Wildcats ready for state golf tourney
As Kelin Henke prepared to tee off on Hole No. 1 at Lincoln Park Golf Course on Thursday, Fruita Monument boys golf coach Dave Fox predicted what was to come.
He’s a baseball player, Fox said, so it will be a low line drive to center field. Henke stepped up to his ball and hit: a low line drive down the middle of the fairway.
Fox wishes coaching was always that easy. It isn’t. And golf in particular is prone to unpredictable fluctuations, so the Wildcats are entering the CHSAA Class 5A state golf tournament with no expectations. No pressure.
“I’ve really tried to play this really low-key,” said Fox, whose four-member squad won its regional in Colorado Springs to earn a team berth at state. “I just want them to go over (to Golden) and enjoy it.”
The philosophy is firmly embedded in the Wildcats, a group of three seniors — Will Berg, Hunter Emerson and Kelin Henke — and a freshman, Troy Dangler, who all are making their first state-meet appearance. They all spoke of playing the best they can and seeing how that measures up.
The Wildcats may be low-key, but they believe in themselves. Their five tournament wins this season were a product of talent and balance. When one player had a bad day, another made up for it. “One thing that’s been a big advantage for us is having four guys who’ve all thrown down a low score at some point,” Fox said “That balance has given us a lot of confidence.”
The Wildcats also know they’re capable of shooting lower as a team, and they hope state brings it forth. In particular, putting can improve. Berg left many tournaments with scores around 74 or 75, and if a few more putts had dropped, he would have shot par or better. Dangler can say the same thing. Each has taken recent measures to sharpen their putting for state.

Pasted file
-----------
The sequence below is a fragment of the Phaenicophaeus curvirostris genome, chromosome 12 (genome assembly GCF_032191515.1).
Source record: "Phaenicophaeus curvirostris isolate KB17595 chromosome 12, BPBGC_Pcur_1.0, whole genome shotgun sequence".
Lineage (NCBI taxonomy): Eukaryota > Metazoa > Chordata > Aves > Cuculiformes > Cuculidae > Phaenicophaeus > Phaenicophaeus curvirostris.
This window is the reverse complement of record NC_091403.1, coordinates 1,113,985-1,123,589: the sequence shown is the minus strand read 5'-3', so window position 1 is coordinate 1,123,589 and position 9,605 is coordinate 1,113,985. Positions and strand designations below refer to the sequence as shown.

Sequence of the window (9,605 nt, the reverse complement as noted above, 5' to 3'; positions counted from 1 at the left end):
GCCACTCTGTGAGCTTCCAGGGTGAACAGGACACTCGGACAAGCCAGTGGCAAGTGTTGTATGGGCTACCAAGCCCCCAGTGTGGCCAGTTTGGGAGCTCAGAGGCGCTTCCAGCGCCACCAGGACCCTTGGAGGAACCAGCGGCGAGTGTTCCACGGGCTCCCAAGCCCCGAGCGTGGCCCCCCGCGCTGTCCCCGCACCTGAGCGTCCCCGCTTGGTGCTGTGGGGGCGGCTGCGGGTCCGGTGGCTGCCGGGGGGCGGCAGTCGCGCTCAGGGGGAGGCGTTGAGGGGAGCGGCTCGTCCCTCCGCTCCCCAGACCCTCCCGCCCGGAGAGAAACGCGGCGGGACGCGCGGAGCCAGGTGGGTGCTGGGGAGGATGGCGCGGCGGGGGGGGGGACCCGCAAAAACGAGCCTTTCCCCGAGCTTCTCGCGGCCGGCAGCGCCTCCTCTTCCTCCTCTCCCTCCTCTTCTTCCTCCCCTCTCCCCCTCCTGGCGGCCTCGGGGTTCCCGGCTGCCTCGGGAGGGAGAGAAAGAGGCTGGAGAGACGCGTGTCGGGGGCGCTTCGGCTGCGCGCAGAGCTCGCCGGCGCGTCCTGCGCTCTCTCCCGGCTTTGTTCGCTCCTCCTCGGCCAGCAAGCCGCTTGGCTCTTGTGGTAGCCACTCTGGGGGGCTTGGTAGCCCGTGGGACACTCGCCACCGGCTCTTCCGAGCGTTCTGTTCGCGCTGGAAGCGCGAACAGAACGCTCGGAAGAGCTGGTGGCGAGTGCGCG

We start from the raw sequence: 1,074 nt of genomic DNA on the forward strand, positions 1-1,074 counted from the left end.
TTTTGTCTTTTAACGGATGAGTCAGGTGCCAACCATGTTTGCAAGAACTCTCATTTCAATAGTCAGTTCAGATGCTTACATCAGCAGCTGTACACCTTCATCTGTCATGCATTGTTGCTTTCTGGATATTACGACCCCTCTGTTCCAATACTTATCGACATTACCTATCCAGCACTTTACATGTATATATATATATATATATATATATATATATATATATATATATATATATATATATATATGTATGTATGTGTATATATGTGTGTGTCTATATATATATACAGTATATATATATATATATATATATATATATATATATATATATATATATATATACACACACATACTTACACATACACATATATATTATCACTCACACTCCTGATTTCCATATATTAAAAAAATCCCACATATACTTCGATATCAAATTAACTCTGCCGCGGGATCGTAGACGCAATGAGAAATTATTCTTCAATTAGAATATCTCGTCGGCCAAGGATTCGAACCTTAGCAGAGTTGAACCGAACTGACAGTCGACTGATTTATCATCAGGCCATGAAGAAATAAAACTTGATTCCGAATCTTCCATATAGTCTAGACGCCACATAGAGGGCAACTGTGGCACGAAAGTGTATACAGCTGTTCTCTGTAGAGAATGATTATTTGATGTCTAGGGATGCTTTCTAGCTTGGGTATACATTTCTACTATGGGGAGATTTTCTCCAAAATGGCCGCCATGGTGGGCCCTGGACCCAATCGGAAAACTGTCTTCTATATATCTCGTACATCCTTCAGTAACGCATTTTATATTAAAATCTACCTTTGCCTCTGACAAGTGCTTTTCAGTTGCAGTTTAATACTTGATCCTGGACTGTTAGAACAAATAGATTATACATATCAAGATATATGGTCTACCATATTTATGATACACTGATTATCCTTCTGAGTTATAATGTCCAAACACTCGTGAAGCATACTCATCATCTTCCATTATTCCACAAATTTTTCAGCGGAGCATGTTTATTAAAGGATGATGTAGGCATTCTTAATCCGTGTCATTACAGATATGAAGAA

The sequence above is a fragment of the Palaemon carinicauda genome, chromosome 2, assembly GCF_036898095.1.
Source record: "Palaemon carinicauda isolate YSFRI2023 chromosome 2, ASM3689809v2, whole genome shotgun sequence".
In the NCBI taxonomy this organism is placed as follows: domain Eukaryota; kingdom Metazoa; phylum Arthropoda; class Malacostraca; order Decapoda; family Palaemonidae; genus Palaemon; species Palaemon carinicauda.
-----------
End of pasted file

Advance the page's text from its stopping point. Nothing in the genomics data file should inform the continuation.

Berg has met with his swing coach, Dan Summers.
“I worked with him on the putting stroke, making it more fluid,” Berg said. “It’s working out a lot better so far.”
Dangler recently switched to a belly putter. He had been inconsistent with his regular putter and decided to try the belly putter at a tournament in Durango and did well with it. He said anchoring the longer putter in his chest is more stable, making it easier to achieve the pendulum swing desired in putting.
“Now it’s in the bag,” he said. “I’m feeling a lot more confident. I haven’t necessarily seen results yet. ... It’s basically just a confidence builder.”
Getting to state for the first time as a senior is gratifying, as the Wildcats senior trio attested.
Berg came close previously, missing the cut by a stroke last year.
“It means a lot,” he said matter-of-factly. “It’s what I’ve been working for the past four years. Also, to have the team go there means a lot.”
Emerson was more emotional in his response.
“It means so much to me,” he said. “I’ve worked for two years, hard. I just wanted to make it my senior year. I went out there (at the regional), had fun and put up a low number. ... That was my goal senior year, and more importantly we got our team to state.”
Dangler opened his freshman campaign with a tourney win, and his ability has been praised many times by other coaches during the season. His teammates chimed in Thursday.
“He has the most ability of all of us,” Emerson said.
“He’s going to be super-good,” Berg said.
Berg remembers being a freshman on Fruita’s varsity team and how he got there.
“At freshman tryouts I think I shot 72 and 72,” Berg said. “I don’t think I’d ever shot better than 80 before that.”
Add Central High School’s Preston Grandbouche to the group of seniors qualifying for state for the first time.
First-year Central coach Mike Hirons said he inherited a player that didn’t require much coaching from him.
“I’ll be honest with you,” he said, “he’s done pretty much all of what he’s done on his own.”
That includes practicing enough to knock six to eight strokes off his scoring average from a year ago, Hirons said.
Grandbouche was the regional runner-up, shooting a 73, and Hirons said Grandbouche’s swing was dialed in that day.
“If he hits the ball like he did last week, he’s going to surprise some people” at state, Hirons said.
He also might provide a college a pleasant surprise, as Hirons said Grandbouche is considering playing at the next level.
“He’s a diamond in the rough,” Hirons said. “If someone picks up on him, they’re going to be glad they did.”